American Legion Post 124 was formed in 1919 and held their first four meetings in the Old Town Hall. The chapter then moved to the top of the Park’s Block using Red Man’s Hall. The next move would place the post in its permanent home – 38 Broad Street.

Built in 1873 by a local contractor Noah Strong. The building was originally designed as a residence. H. B. Smith owned the building for a short time before the Town of Westfield purchased it in 1909. From 1911 to 1917 it was used by the school department as the Boy’s Trade School.

In 1919 during Westfield’s 250th Anniversary celebration it was turned into a historic museum by the Town. While most rooms were used to display the furniture and articles of daily life of Westfield’s families, the main exhibit was called the “Museum Room”. How fitting it is that this area was dedicated to the relics of the City’s earliest connection with military conflicts. There were documents and mementos relating to the families of Westfield in connection to the French and Indian Wars, the American Revolution, and the War of 1812. Also included were swords and guns from the Civil War and souvenirs from the Spanish American War in Cuba. Also included were items from the recently ended World War I. The City’s first mayor, George Searle, in conjunction with the school department leased the building to the Legion. In 1928 Mayor Harry Putnam had the stable removed and the second floor made into a meeting hall. Post 124 finally purchased the site from the city in 1962.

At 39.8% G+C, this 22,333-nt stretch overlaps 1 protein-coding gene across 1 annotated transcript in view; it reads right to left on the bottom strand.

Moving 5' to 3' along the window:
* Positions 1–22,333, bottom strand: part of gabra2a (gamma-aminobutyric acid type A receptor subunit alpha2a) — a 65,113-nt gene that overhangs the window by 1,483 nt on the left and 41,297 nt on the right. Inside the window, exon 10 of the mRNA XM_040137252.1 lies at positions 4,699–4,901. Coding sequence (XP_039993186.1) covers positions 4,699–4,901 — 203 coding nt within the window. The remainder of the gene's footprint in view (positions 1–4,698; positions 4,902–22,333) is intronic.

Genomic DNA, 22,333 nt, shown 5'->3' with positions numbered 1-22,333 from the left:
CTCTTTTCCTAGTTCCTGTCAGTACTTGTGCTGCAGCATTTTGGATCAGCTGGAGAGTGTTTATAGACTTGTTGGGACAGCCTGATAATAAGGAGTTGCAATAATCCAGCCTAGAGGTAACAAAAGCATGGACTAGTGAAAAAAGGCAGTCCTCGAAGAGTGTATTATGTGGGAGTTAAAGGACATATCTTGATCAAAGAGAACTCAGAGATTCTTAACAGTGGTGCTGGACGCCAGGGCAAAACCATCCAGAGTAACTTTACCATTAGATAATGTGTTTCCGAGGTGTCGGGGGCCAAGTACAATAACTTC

This site has housed a school and a museum. Our work continues these services for the community by granting scholarships and maintaining the traditions and values of our military. And for all the years and changes the building has again become a residence. Though we may not be the type of family it was originally designed for we are a group united in our love of city and country.